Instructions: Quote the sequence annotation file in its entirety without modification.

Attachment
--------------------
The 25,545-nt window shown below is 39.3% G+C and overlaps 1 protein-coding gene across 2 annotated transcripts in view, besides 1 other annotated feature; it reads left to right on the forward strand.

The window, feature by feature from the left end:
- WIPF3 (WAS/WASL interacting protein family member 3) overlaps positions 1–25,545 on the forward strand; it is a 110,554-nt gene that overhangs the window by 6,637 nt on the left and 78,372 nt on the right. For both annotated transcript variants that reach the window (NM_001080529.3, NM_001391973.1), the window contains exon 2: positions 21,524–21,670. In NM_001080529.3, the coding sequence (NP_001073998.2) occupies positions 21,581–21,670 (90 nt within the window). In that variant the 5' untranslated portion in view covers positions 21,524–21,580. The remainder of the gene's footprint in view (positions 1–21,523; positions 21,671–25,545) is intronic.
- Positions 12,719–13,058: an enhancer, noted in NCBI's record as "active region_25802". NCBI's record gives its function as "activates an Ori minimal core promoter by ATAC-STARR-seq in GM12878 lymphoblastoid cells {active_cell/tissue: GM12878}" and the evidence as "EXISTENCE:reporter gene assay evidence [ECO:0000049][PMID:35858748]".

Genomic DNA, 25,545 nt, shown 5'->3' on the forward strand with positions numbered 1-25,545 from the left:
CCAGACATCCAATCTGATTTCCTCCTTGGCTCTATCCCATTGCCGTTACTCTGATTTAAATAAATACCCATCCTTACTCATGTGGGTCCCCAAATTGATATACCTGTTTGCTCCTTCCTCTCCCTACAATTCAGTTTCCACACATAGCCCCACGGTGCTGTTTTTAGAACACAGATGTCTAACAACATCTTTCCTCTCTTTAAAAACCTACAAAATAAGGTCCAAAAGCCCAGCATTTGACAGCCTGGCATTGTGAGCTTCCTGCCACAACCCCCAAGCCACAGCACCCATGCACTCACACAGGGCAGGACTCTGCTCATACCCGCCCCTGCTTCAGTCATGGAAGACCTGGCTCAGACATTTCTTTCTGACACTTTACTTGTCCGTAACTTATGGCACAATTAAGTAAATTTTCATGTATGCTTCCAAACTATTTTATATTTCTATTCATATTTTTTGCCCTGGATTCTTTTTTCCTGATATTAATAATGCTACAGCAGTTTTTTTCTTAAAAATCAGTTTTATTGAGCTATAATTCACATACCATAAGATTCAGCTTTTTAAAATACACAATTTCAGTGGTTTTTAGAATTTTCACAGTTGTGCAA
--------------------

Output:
The 25,545-nt window shown below is 39.3% G+C and overlaps 1 protein-coding gene across 2 annotated transcripts in view, besides 1 other annotated feature; it reads left to right on the forward strand.

The window, feature by feature from the left end:
- WIPF3 (WAS/WASL interacting protein family member 3) overlaps positions 1–25,545 on the forward strand; it is a 110,554-nt gene that overhangs the window by 6,637 nt on the left and 78,372 nt on the right. For both annotated transcript variants that reach the window (NM_001080529.3, NM_001391973.1), the window contains exon 2: positions 21,524–21,670. In NM_001080529.3, the coding sequence (NP_001073998.2) occupies positions 21,581–21,670 (90 nt within the window). In that variant the 5' untranslated portion in view covers positions 21,524–21,580. The remainder of the gene's footprint in view (positions 1–21,523; positions 21,671–25,545) is intronic.
- Positions 12,719–13,058: an enhancer, noted in NCBI's record as "active region_25802". NCBI's record gives its function as "activates an Ori minimal core promoter by ATAC-STARR-seq in GM12878 lymphoblastoid cells {active_cell/tissue: GM12878}" and the evidence as "EXISTENCE:reporter gene assay evidence [ECO:0000049][PMID:35858748]".

Genomic DNA, 25,545 nt, shown 5'->3' on the forward strand with positions numbered 1-25,545 from the left:
CCAGACATCCAATCTGATTTCCTCCTTGGCTCTATCCCATTGCCGTTACTCTGATTTAAATAAATACCCATCCTTACTCATGTGGGTCCCCAAATTGATATACCTGTTTGCTCCTTCCTCTCCCTACAATTCAGTTTCCACACATAGCCCCACGGTGCTGTTTTTAGAACACAGATGTCTAACAACATCTTTCCTCTCTTTAAAAACCTACAAAATAAGGTCCAAAAGCCCAGCATTTGACAGCCTGGCATTGTGAGCTTCCTGCCACAACCCCCAAGCCACAGCACCCATGCACTCACACAGGGCAGGACTCTGCTCATACCCGCCCCTGCTTCAGTCATGGAAGACCTGGCTCAGACATTTCTTTCTGACACTTTACTTGTCCGTAACTTATGGCACAATTAAGTAAATTTTCATGTATGCTTCCAAACTATTTTATATTTCTATTCATATTTTTTGCCCTGGATTCTTTTTTCCTGATATTAATAATGCTACAGCAGTTTTTTTCTTAAAAATCAGTTTTATTGAGCTATAATTCACATACCATAAGATTCAGCTTTTTAAAATACACAATTTCAGTGGTTTTTAGAATTTTCACAGTTGTGCAA